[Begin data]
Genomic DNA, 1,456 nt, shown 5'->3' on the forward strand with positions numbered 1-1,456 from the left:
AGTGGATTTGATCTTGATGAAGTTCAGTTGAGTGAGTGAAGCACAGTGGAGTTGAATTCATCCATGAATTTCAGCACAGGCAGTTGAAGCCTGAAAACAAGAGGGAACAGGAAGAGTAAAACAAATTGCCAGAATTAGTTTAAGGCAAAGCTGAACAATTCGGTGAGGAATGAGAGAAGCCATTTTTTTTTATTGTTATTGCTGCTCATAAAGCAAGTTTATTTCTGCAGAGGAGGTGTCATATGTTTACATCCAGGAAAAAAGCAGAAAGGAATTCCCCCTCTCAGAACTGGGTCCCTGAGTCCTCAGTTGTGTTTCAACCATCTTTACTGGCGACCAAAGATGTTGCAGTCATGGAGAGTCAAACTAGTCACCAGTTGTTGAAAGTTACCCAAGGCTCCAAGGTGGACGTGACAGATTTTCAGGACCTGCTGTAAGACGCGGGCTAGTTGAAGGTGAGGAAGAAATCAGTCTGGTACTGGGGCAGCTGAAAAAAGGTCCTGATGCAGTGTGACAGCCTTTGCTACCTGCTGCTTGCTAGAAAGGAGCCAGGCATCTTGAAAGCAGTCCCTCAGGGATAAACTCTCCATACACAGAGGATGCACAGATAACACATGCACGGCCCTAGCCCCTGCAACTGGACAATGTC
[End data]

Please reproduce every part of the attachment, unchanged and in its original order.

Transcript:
Genomic DNA, 1,456 nt, shown 5'->3' on the forward strand with positions numbered 1-1,456 from the left:
AGTGGATTTGATCTTGATGAAGTTCAGTTGAGTGAGTGAAGCACAGTGGAGTTGAATTCATCCATGAATTTCAGCACAGGCAGTTGAAGCCTGAAAACAAGAGGGAACAGGAAGAGTAAAACAAATTGCCAGAATTAGTTTAAGGCAAAGCTGAACAATTCGGTGAGGAATGAGAGAAGCCATTTTTTTTTATTGTTATTGCTGCTCATAAAGCAAGTTTATTTCTGCAGAGGAGGTGTCATATGTTTACATCCAGGAAAAAAGCAGAAAGGAATTCCCCCTCTCAGAACTGGGTCCCTGAGTCCTCAGTTGTGTTTCAACCATCTTTACTGGCGACCAAAGATGTTGCAGTCATGGAGAGTCAAACTAGTCACCAGTTGTTGAAAGTTACCCAAGGCTCCAAGGTGGACGTGACAGATTTTCAGGACCTGCTGTAAGACGCGGGCTAGTTGAAGGTGAGGAAGAAATCAGTCTGGTACTGGGGCAGCTGAAAAAAGGTCCTGATGCAGTGTGACAGCCTTTGCTACCTGCTGCTTGCTAGAAAGGAGCCAGGCATCTTGAAAGCAGTCCCTCAGGGATAAACTCTCCATACACAGAGGATGCACAGATAACACATGCACGGCCCTAGCCCCTGCAACTGGACAATGTC